On Sunday afternoon, I participated in Project X, a sort of time capsule event created by a theater group called Hand2Mouth.  I found out about it when I went to see a play last weekend, and I’ve been looking forward to it ever since.

The event was divided up into multiple stations.  There was a main station called ‘ground control’, which was where the lion’s share of the event took place.  For brevity’s sake, I will describe it as a place where you listen to other peoples’ stories in headphones, create your own stories, create a timeline of your own life and of events in the broader scope of human history, and choose how you would like to be remembered by future generations.  There were ample opportunities to speak, write, draw, or add whatever you felt like adding to the project.  There were also opportunities to converse with other random people, and to record those conversations via satellite for posterity.

It was an amazing experience, but it’s also a fairly daunting one.  The event asks a lot of its participants, and you have to be prepared to interact in a pretty demanding way.  I wasn’t prepared for that, quite frankly.  I made it through three of the five stations, in an hour and a half.  The two remaining stations were ones that took a bit of time, so I waited numerous times to get in, but each time I found myself turned away because the stations were occupied.  At a certain point, I decided to give up.  I had been told by my friend to allow about three hours to participate, but since I’d been so busy in the previous few days, I was starting to shut down and become anxious, so I decided to give the last two stations a miss, unfortunately.  This exhibit/performance/time capsule/event will also be conducted in Seattle next weekend, at the Bumbershoot festival, and I think that will be a tremendous experience.  I have a feeling that if I had done it up there, I’d have been much more likely to participate in all of the events, but since it was here in town, I felt my real life responsibilities creeping back in.  What’s more, I felt myself falling instantly in love with one of the women in the group, so I suddenly lost the ability to speak or think in my usual eloquent way.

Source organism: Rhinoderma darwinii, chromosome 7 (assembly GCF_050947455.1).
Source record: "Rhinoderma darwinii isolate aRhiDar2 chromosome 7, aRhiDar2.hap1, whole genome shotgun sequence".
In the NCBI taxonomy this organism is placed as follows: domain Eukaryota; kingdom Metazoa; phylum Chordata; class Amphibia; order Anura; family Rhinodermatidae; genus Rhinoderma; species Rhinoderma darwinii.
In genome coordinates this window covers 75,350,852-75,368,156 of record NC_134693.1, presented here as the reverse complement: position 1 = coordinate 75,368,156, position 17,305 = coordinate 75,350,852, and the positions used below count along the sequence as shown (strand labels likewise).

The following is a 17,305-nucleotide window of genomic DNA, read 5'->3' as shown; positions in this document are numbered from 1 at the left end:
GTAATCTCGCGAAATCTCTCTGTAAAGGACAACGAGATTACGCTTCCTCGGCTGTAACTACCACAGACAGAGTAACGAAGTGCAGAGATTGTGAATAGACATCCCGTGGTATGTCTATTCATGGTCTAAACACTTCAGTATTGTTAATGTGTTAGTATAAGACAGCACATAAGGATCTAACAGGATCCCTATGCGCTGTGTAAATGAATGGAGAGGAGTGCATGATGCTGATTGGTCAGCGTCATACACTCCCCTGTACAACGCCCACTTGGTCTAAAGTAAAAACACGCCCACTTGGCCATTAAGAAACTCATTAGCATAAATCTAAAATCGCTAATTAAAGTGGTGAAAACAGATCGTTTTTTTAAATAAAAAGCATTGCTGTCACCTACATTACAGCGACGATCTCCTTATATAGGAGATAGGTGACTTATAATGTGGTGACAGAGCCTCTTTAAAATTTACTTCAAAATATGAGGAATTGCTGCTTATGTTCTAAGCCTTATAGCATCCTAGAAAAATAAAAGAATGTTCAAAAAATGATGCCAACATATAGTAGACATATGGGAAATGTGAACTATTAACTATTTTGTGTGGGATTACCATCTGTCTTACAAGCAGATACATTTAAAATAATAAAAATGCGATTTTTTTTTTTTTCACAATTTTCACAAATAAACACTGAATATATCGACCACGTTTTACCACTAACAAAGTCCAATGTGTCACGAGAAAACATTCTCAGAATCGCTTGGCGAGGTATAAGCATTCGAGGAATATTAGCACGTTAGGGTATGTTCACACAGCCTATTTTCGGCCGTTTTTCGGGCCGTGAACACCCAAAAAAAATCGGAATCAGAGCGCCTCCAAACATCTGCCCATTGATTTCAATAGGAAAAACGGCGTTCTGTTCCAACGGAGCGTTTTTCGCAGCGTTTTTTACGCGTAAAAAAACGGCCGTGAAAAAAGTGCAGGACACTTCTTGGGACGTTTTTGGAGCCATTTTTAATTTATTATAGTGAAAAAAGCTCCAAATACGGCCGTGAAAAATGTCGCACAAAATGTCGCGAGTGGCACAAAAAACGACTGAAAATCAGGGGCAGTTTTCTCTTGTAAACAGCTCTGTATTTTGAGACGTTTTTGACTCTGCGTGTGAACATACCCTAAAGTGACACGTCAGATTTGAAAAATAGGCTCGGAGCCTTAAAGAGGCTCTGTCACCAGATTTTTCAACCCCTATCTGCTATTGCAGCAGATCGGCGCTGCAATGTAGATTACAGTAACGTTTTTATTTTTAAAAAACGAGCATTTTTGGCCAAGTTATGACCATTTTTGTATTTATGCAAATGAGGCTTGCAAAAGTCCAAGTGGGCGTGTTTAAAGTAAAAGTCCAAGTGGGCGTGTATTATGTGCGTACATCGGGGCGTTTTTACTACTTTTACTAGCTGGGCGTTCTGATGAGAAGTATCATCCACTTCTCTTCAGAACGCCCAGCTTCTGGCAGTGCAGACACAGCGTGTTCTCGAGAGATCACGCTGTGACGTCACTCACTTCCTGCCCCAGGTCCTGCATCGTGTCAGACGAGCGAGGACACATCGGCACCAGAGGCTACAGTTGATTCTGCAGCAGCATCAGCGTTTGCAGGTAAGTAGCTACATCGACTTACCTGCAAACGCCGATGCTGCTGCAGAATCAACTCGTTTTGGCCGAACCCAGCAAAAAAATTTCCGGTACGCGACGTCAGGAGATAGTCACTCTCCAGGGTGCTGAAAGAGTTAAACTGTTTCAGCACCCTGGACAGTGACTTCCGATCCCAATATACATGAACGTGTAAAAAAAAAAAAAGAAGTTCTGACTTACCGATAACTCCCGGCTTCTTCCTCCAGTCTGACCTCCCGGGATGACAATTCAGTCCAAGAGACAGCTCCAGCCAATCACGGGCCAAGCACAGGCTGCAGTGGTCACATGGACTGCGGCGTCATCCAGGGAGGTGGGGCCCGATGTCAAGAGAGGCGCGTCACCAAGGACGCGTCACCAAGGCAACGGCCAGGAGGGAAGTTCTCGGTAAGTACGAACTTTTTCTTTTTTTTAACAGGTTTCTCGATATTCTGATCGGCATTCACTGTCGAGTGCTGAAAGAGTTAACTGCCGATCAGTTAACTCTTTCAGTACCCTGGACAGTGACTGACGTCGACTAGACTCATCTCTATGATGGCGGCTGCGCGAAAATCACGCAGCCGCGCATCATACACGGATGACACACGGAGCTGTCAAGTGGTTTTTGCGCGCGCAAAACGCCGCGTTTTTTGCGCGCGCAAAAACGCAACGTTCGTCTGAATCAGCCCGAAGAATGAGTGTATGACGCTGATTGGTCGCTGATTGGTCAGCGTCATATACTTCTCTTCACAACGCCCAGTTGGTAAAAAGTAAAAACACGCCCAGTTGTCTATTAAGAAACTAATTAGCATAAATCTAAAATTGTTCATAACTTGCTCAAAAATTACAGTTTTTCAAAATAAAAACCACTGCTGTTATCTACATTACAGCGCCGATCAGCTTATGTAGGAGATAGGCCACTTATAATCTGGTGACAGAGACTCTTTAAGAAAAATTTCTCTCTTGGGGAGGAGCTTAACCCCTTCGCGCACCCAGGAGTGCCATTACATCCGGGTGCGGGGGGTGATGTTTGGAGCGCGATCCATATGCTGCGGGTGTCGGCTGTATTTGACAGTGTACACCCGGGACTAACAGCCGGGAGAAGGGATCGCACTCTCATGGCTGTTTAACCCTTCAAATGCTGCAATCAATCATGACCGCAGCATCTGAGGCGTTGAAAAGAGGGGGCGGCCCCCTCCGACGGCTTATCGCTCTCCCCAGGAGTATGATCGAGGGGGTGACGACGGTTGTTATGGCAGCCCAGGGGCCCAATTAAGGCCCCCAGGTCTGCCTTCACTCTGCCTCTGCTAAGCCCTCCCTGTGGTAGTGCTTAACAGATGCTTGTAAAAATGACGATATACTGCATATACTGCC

If you live in the Northwest and are considering seeing the show, I definitely recommend it.  Be prepared to be there for quite a while, and know in advance that some of the stations are better equipped than others to handle more than one or two people at a time.  Perhaps this will change by the time it has its run in Seattle.

I’m very glad to have been a part of this time capsule, and my metaphorical hat goes off to Hand2Mouth for creating such an amazing event.  I hope I’m around in the future to see what becomes of it.